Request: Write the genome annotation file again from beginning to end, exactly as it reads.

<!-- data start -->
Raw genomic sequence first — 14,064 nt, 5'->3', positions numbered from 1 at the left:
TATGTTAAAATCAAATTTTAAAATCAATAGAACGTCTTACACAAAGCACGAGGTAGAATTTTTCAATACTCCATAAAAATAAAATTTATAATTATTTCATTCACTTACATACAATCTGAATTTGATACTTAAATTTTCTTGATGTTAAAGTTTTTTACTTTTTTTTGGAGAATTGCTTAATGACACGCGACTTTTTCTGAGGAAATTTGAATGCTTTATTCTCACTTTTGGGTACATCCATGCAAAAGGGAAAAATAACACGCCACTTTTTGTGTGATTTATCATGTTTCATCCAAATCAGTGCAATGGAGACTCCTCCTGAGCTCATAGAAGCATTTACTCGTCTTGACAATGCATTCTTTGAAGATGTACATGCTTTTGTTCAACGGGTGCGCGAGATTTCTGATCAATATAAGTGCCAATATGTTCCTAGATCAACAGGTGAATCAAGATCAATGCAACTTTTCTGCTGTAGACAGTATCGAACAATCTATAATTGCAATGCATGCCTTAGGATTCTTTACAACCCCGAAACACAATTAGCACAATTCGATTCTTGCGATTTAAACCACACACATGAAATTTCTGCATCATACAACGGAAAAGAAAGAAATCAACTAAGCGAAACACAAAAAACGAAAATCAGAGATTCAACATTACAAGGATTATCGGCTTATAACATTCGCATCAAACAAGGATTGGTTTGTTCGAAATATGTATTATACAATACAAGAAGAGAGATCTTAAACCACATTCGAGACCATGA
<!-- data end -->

Raw genomic sequence first — 14,064 nt, 5'->3', positions numbered from 1 at the left:
TATGTTAAAATCAAATTTTAAAATCAATAGAACGTCTTACACAAAGCACGAGGTAGAATTTTTCAATACTCCATAAAAATAAAATTTATAATTATTTCATTCACTTACATACAATCTGAATTTGATACTTAAATTTTCTTGATGTTAAAGTTTTTTACTTTTTTTTGGAGAATTGCTTAATGACACGCGACTTTTTCTGAGGAAATTTGAATGCTTTATTCTCACTTTTGGGTACATCCATGCAAAAGGGAAAAATAACACGCCACTTTTTGTGTGATTTATCATGTTTCATCCAAATCAGTGCAATGGAGACTCCTCCTGAGCTCATAGAAGCATTTACTCGTCTTGACAATGCATTCTTTGAAGATGTACATGCTTTTGTTCAACGGGTGCGCGAGATTTCTGATCAATATAAGTGCCAATATGTTCCTAGATCAACAGGTGAATCAAGATCAATGCAACTTTTCTGCTGTAGACAGTATCGAACAATCTATAATTGCAATGCATGCCTTAGGATTCTTTACAACCCCGAAACACAATTAGCACAATTCGATTCTTGCGATTTAAACCACACACATGAAATTTCTGCATCATACAACGGAAAAGAAAGAAATCAACTAAGCGAAACACAAAAAACGAAAATCAGAGATTCAACATTACAAGGATTATCGGCTTATAACATTCGCATCAAACAAGGATTGGTTTGTTCGAAATATGTATTATACAATACAAGAAGAGAGATCTTAAACCACATTCGAGACCATGA